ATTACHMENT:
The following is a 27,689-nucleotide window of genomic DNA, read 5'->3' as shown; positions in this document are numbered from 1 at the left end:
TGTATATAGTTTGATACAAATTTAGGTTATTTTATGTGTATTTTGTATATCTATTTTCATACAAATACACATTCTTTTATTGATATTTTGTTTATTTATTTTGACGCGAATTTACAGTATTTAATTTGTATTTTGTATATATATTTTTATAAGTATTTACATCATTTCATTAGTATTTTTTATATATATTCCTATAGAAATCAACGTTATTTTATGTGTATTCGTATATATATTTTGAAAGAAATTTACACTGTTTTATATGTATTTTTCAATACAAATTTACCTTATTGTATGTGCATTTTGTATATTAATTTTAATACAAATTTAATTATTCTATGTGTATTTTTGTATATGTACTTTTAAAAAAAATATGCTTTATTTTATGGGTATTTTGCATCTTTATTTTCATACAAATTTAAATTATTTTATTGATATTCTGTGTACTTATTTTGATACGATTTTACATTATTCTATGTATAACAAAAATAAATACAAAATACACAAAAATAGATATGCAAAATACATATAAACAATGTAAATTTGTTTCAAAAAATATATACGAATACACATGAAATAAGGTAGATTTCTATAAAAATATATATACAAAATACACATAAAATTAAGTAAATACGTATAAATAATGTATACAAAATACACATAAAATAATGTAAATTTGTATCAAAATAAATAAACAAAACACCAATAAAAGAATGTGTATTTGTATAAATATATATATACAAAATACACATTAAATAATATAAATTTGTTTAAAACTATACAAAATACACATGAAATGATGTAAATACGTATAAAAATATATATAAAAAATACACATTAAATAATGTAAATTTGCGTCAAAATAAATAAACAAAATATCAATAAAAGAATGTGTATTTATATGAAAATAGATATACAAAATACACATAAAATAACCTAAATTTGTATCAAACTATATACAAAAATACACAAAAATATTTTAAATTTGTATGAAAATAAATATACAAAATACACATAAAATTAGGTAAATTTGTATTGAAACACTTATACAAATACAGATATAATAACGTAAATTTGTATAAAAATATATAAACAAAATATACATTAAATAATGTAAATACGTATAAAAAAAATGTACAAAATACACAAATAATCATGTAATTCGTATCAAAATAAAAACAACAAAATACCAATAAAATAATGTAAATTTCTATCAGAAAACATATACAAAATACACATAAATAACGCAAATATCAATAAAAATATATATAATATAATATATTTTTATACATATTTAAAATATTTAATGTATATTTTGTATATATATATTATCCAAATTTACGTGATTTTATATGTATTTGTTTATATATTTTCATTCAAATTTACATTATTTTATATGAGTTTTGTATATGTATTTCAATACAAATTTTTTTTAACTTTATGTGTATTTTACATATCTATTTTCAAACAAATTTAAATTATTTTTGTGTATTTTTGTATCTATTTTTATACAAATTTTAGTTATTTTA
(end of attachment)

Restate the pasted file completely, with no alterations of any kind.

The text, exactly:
The following is a 27,689-nucleotide window of genomic DNA, read 5'->3' as shown; positions in this document are numbered from 1 at the left end:
TGTATATAGTTTGATACAAATTTAGGTTATTTTATGTGTATTTTGTATATCTATTTTCATACAAATACACATTCTTTTATTGATATTTTGTTTATTTATTTTGACGCGAATTTACAGTATTTAATTTGTATTTTGTATATATATTTTTATAAGTATTTACATCATTTCATTAGTATTTTTTATATATATTCCTATAGAAATCAACGTTATTTTATGTGTATTCGTATATATATTTTGAAAGAAATTTACACTGTTTTATATGTATTTTTCAATACAAATTTACCTTATTGTATGTGCATTTTGTATATTAATTTTAATACAAATTTAATTATTCTATGTGTATTTTTGTATATGTACTTTTAAAAAAAATATGCTTTATTTTATGGGTATTTTGCATCTTTATTTTCATACAAATTTAAATTATTTTATTGATATTCTGTGTACTTATTTTGATACGATTTTACATTATTCTATGTATAACAAAAATAAATACAAAATACACAAAAATAGATATGCAAAATACATATAAACAATGTAAATTTGTTTCAAAAAATATATACGAATACACATGAAATAAGGTAGATTTCTATAAAAATATATATACAAAATACACATAAAATTAAGTAAATACGTATAAATAATGTATACAAAATACACATAAAATAATGTAAATTTGTATCAAAATAAATAAACAAAACACCAATAAAAGAATGTGTATTTGTATAAATATATATATACAAAATACACATTAAATAATATAAATTTGTTTAAAACTATACAAAATACACATGAAATGATGTAAATACGTATAAAAATATATATAAAAAATACACATTAAATAATGTAAATTTGCGTCAAAATAAATAAACAAAATATCAATAAAAGAATGTGTATTTATATGAAAATAGATATACAAAATACACATAAAATAACCTAAATTTGTATCAAACTATATACAAAAATACACAAAAATATTTTAAATTTGTATGAAAATAAATATACAAAATACACATAAAATTAGGTAAATTTGTATTGAAACACTTATACAAATACAGATATAATAACGTAAATTTGTATAAAAATATATAAACAAAATATACATTAAATAATGTAAATACGTATAAAAAAAATGTACAAAATACACAAATAATCATGTAATTCGTATCAAAATAAAAACAACAAAATACCAATAAAATAATGTAAATTTCTATCAGAAAACATATACAAAATACACATAAATAACGCAAATATCAATAAAAATATATATAATATAATATATTTTTATACATATTTAAAATATTTAATGTATATTTTGTATATATATATTATCCAAATTTACGTGATTTTATATGTATTTGTTTATATATTTTCATTCAAATTTACATTATTTTATATGAGTTTTGTATATGTATTTCAATACAAATTTTTTTTAACTTTATGTGTATTTTACATATCTATTTTCAAACAAATTTAAATTATTTTTGTGTATTTTTGTATCTATTTTTATACAAATTTTAGTTATTTTA